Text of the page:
Friday, 23 November 2012

Near Cause and Root Cause Analysis

Let’s look back to the Deductive Analysis section and consider the issue of “…settlement amount on a transaction, given its base price and a fee that gets charged on top, is not adding up to what’s expected.”

Thinking this through as a worked example, how might we have found the issue? It appears we had some kind of trade or purchase to make, it looks like there’s a spot or base rate for the item but we have to pay a fee of some kind on top too. So if the item was £100 plus a 10% fee, we’d expect the total to be £110, just a simple one for ease of illustration.

Now the issue appears to be that our expected outcome of £110 wasn’t achieved, let’s say it came out at £120 when we ran an end of day report. What would you do? Well, you wouldn’t just report “settlement amount on a transaction is not adding up to what’s expected.” That isn’t Near or Root Cause analysis, it’s just issue reporting. It means the developer has to do all the investigation and as a Test Analyst you should be doing some.

So, we’d do some checking… check the figures that were input and make sure it was £100. OK, entry of the base figure is not an issue. Run different figures and see if they come out at amount + 10%, that’s OK too, it appears on our summary page as 10% fee and £110. At this point we could be ‘under’ the UI elements, nearer to the scripts that submit transactions, closer to the transaction or reporting database, etc.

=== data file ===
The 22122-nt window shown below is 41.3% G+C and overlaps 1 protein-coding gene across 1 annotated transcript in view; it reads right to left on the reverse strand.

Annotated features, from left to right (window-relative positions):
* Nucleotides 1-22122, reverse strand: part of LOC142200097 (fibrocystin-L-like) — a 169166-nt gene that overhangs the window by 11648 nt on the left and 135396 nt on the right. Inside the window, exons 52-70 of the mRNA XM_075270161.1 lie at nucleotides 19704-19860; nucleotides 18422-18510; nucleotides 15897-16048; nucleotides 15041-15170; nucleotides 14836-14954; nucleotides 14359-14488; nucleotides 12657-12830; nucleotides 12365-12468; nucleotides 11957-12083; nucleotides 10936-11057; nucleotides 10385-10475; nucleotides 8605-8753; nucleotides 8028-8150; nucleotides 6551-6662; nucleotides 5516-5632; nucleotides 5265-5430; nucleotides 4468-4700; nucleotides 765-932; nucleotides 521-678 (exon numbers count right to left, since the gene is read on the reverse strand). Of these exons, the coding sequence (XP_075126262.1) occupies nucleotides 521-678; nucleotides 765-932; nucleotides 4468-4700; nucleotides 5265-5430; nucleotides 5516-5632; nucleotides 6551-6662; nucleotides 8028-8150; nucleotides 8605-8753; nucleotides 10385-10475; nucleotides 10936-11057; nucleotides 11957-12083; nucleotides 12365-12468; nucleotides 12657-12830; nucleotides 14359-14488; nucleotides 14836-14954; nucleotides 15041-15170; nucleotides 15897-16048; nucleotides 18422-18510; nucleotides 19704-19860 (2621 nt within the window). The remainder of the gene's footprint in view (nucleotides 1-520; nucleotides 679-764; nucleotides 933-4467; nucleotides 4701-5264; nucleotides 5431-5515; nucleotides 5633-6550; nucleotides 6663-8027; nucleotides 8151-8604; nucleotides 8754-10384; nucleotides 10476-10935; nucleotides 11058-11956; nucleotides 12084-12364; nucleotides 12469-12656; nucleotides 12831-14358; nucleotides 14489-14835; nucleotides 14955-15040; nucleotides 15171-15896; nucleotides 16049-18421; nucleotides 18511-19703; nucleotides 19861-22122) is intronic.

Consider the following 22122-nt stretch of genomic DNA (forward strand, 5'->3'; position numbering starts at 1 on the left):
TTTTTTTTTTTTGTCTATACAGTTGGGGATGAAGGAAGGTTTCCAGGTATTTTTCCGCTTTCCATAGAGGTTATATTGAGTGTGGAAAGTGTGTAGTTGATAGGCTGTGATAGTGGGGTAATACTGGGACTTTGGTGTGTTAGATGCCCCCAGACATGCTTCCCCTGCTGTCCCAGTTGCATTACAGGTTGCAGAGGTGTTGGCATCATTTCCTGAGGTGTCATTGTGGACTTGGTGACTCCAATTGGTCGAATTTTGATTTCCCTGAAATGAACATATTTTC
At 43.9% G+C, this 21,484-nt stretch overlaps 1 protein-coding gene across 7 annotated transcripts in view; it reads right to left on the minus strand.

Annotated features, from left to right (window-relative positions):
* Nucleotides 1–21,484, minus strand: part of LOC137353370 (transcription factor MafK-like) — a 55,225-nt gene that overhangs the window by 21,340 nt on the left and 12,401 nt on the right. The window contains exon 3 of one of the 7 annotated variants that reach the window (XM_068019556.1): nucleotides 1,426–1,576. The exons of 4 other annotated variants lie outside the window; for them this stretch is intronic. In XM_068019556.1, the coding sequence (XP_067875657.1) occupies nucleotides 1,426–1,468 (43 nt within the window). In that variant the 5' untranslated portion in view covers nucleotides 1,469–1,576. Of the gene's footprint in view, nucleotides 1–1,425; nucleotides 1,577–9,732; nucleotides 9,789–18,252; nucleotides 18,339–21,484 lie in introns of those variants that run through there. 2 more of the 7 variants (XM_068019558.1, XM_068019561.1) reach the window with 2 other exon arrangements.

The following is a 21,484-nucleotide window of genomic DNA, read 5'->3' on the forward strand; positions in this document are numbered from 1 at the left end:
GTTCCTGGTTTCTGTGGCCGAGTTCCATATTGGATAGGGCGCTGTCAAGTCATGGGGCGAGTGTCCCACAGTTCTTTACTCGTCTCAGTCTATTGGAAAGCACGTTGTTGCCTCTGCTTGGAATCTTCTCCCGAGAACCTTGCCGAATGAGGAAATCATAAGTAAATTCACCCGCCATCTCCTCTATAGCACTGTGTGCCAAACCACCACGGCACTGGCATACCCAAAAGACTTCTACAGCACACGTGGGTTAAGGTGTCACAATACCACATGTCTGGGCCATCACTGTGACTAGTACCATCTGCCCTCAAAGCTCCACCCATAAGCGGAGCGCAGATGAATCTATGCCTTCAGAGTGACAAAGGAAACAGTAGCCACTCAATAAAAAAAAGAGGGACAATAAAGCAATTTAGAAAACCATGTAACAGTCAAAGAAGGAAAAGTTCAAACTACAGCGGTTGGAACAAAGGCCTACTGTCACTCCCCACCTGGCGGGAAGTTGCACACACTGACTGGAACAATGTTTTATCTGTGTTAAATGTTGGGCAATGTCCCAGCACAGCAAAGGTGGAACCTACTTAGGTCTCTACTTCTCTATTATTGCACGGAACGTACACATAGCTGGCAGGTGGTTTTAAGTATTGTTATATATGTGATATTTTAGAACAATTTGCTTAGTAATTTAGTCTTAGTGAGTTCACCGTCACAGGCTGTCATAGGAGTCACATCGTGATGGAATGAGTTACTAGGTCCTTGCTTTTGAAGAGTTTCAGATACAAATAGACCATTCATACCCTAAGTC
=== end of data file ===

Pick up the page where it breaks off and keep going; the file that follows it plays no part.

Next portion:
This is a very simple example of Near Cause analysis and is the MINIMUM we should do. We’re nearer to the Root Cause and it will help the team member who has to fix it get to a fix more quickly. Let me say again, Near Cause analysis is the MINIMUM you should do when reporting any issue.

If we’re skilled enough or have appropriate access, etc. we might then look at underlying scripts and maybe take a look at the databases or other systems. We might now inject data straight into the database with a bit of SQL and run the transactions report. Let’s say when we do the report is now showing our £100 as a £120. Aha, so we’re getting warmer. We could realise that what’s presented on the UI is merely the output of a browser side JavaScript, but the actual final, chargeable amount is calculated by some clever server side code, as you’d expect due to security/hacking considerations if that was on the user facing side.

Now we have our Root Cause, script ABC is calculating the 10% fee twice. A developer can quickly crack open the script, correct some erroneous if-then or variable or whatever the cause was and deliver a fix.

In summary, Near Cause as a minimum, never ever just report an issue and leave it there. Root Cause if you have the time, understanding, etc. it doesn’t mean developers blindly correct what you suggest as Near or Root Cause, we always expect things to be peer reviewed. But in this way we cut down the find to fix time and get working software delivered. That’s what we’re here for right?

Mark.

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